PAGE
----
The Science Behind Double Glazing
In the last century, one innovation has changed architecture and home building more than almost any other:
Early windows that sandwiched regular air between two glass panes were sucking warm air out in winter and letting in heat during summer. As a result, the insulation benefits were negligible, and condensation remained a problem.
Along comes C.D. Haven
In 1934, Charles D Haven filed a patent that described an envelope of dried air between two panes of glass.
The technology went by many other names before it was called “double glazing”:
After C.D. Haven introduced his revolutionary Thermopane™ in 1934, skyscrapers with larger windows appeared. Sliding glass doors became features in modern homes.
Offices, stores, houses and Antarctic research labs* could all control internal temperatures while letting in abundant sunlight like never before.
Double glazing changed everything.
What makes double glazing so innovative?
“Double glazing” does not simply mean “two glass panes”.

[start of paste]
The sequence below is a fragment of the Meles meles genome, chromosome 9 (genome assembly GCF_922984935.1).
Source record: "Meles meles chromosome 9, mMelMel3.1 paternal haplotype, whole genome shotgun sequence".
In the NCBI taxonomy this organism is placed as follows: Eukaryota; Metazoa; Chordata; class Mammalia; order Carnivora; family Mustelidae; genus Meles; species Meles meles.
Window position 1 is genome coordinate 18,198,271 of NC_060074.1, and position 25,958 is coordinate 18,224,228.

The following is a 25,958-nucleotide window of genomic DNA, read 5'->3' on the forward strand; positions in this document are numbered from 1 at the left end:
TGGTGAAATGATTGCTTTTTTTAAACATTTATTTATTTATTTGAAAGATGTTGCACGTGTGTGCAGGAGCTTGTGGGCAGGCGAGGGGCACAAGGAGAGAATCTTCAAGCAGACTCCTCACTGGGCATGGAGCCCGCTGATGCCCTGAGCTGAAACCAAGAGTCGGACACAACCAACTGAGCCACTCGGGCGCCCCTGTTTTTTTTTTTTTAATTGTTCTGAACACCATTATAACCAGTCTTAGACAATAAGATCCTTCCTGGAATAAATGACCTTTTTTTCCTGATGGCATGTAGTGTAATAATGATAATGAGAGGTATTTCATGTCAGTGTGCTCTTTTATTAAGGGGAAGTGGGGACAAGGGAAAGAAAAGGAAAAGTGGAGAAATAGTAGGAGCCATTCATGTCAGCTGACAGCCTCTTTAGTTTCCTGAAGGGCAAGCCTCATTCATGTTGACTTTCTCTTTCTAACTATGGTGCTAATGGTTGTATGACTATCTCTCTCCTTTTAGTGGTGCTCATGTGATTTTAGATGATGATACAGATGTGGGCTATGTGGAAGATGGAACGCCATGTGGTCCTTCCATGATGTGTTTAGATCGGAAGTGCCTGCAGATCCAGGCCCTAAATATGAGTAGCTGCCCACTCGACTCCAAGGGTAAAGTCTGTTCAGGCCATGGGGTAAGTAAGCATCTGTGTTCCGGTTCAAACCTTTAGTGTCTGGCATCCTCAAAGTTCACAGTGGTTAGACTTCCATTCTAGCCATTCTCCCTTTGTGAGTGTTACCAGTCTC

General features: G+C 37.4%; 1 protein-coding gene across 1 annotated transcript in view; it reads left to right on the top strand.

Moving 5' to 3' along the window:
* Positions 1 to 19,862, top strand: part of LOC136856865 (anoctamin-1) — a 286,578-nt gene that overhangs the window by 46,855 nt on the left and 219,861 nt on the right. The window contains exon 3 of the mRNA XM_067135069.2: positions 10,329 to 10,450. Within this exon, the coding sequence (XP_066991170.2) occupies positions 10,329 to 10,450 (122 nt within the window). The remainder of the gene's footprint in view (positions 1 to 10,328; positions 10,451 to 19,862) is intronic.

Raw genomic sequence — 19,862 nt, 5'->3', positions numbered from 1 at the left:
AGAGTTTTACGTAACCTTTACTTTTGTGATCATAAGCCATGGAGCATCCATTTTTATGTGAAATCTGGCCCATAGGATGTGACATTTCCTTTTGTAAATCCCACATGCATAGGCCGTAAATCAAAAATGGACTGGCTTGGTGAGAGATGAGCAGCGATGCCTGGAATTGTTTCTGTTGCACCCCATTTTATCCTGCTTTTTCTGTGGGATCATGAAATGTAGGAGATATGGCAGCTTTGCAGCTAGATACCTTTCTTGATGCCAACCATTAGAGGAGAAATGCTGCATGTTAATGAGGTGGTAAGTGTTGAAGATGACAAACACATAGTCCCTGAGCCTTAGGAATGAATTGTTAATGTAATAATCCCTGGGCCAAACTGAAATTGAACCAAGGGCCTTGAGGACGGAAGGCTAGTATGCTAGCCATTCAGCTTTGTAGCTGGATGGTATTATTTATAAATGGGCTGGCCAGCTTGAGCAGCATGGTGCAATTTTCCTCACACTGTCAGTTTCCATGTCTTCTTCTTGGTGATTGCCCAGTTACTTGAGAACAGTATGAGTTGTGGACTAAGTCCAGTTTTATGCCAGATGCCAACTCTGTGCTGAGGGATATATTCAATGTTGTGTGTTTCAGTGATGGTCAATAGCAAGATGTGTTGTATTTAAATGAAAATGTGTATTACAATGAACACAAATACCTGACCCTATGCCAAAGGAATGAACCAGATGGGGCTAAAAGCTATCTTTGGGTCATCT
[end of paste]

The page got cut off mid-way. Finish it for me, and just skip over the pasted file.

Unlike historical storm sash windows, modern double glazing is an incredibly effective insulator for heat and sound.
Double glazing consists of three layers:
1. Exterior glass layer
2. “Air gap”, usually dried air or Argon gas
3. Internal glass layer
A spacer between the glass layers contains a desiccant to prevent condensation.
The air gap in double glazing separates two temperature zones (inside and outside). The air or Argon gas envelope slows down heat transfer dramatically.
Cold air cannot travel between the panes, and heat cannot pass through in either direction. That means a
Double glazing has the same effect on noise. The air gap slows sound waves, reducing noise by up to 70%, making your home up to 8 times quieter.
Modern innovations in double glazing
Aside from the glass and air gap,
More robust uPVC frames
Steel reinforcement for security
Low-E glass to reduce UV rays by 75%
Multi-point locking system
Plus, we offer a range of glazing, including two types of toughened glass for security, privacy coatings, and toned panes.
What do penguins have to do with double glazing?
In 1939, the Byrd research expedition to Antarctica featured heavily in American newspapers. The articles all fixated on one design feature that allowed researchers to
Double glazing wouldn’t become popular in Australia for nearly half a century. Maybe it would have been a different story if penguins were roaming the streets.
Double glazing in 2022
Today, double glazing is a fixture in contemporary design across the world. Double glazed windows with innovative uPVC frames limit thermal transfer, reduce sound and keep your premises secure.
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